The lower portion of the helmet extends outward at the sides and rear to form a throat (sic) and neck apron.
The design offered far more protection than designs chosen by the opposing British and French forces.A gap must exist between the head and the leather liner so that, if the helmet is dented by impact, head injury is circumvented. MÃ¼ller Jr., Berlin; Werner Zahn, Berlin; Biedermann und Czarnikow, Litzmannstadt and Karl Heisler, Berlin. gratis ficktreffen Lübeck Model 1940 (M-40) Single (Double) Decal Helmet “SE” A near mint example of a galvanized banded helmet liner (SE Model 1940 M-40 steel helmet) and drawstring. Liners were produced by Schuberth-Werk, Braunschweig; Biedermann u. By examining surviving specimens, it is not difficult to identify the helmet producers based on their abbreviations found inside the helmet shell.Contemporary records dating to June of 1916, show one helmet out of a lot of 101 was tested for steel integrity on the rifle range during ballistic testing – multiple shots at a distance of 40 meters using an antiquated black powder 1871 11mm Mauser.If the inward dent exceeded 2mm or other failure occurred, a further 5 helmets from the lot were to be tested.
Dating german helmets
These factories are known today by collectors as “the big three”.The German military went to great lengths to insure quality control of their helmets.The helmet is coated inside and out with a rust-proofing grey-blue paint. Applied three millimeters under the ventilation holes are: a) on the right side, a shield-shaped device in the Reich’s colors (black/white/red), and b) on the left side, the service insigne of the Luftwaffe in a silver-grey color (for generals, technicians and officials of general rank a gold colored insigne). The helmet is manufactured in five sizes: 60, 62, 64, 66 and 68. The central axis of the insigne must fall exactly in the center of the ventilation hole and must be perpendicular to the rim of the helmet. This means that the inner circumference of the helmet at the point where the dome meets the apron is the measured size.Early production M16 helmets are known to collectors as “square dips”; due to the way the flare in the skirt dips in a square shape from the bill to the skirt.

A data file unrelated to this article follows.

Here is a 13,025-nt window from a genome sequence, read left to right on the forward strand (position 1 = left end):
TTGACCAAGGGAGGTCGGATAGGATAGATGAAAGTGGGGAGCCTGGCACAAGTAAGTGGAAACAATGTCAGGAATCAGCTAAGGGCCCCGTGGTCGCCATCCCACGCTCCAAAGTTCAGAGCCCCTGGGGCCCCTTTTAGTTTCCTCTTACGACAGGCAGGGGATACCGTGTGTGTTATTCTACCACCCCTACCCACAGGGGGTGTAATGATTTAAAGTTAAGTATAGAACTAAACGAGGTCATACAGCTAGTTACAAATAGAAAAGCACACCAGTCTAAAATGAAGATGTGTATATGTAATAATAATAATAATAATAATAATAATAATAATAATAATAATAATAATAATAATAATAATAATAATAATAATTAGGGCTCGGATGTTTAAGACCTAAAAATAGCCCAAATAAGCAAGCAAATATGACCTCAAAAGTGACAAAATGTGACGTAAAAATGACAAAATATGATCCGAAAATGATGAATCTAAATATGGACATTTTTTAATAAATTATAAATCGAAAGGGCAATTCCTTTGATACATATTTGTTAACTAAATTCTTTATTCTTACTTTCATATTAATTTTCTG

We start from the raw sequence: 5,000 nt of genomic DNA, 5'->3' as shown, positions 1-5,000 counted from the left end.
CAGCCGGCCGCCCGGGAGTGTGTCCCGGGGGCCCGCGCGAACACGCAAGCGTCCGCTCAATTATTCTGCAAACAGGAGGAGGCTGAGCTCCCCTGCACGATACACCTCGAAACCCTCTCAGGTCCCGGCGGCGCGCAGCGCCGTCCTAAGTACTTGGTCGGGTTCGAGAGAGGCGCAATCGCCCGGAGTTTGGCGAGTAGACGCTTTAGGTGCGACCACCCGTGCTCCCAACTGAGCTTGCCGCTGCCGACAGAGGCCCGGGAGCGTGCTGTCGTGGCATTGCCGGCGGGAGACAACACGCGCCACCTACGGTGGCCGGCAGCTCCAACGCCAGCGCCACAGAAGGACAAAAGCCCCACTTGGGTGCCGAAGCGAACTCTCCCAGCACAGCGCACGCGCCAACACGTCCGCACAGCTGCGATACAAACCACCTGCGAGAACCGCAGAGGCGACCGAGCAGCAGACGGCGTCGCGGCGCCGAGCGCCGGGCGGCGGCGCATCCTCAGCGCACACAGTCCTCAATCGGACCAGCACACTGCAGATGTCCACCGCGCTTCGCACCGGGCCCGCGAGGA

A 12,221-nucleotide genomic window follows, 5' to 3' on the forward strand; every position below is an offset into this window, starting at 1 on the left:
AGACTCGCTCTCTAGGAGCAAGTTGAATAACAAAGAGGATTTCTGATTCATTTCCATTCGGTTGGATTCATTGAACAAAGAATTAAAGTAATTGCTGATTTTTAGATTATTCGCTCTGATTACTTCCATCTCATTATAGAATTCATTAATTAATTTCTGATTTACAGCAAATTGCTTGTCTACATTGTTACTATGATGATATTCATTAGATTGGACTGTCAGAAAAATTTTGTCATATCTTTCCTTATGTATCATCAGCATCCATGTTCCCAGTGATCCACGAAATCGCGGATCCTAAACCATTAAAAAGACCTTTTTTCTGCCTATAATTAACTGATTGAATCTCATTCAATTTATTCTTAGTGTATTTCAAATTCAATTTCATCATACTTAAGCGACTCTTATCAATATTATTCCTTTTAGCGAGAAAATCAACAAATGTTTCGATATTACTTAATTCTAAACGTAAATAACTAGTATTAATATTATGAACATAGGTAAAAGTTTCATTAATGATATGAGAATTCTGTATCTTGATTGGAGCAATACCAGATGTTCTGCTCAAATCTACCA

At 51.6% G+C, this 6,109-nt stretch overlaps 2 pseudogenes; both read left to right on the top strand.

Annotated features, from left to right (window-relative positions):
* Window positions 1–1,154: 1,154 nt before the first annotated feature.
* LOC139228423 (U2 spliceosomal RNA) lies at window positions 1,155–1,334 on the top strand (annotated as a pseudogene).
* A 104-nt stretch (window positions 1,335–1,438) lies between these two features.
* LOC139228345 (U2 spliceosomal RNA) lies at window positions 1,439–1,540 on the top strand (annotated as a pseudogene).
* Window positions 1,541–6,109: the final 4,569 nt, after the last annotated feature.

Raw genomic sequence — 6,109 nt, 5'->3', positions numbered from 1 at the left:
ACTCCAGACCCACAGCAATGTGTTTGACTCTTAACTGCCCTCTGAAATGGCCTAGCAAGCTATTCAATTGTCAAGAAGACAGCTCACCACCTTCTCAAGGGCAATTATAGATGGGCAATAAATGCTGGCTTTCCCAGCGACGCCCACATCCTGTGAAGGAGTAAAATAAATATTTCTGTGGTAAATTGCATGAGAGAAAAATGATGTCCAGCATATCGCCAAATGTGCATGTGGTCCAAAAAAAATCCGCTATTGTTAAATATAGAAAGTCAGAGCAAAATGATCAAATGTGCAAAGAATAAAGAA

Engineers at the Eisenhüttenwerk plant (where these early helmets were produced) ended up modifying the design slightly due to the fact that during the manufacturing process the helmet’s skirt would often crack.
It is believed that more then 7 million helmets were produced during the period of 1916-1918.
The largest share of these helmets was produced by Eisenhüttenwerk, Thale, AG, F. Bellinger, Fulda, and Eisenhuette Silesia, Paruschowitz Oberschlesien.
One notable feature of the design are two raised “horns” or Stirmpanzer lugs set on each side of the helmet.
These lugs were deigned with the due purpose of ventilation and to accommodate a removable sentries’ steel brow plate or Stirmpanzer.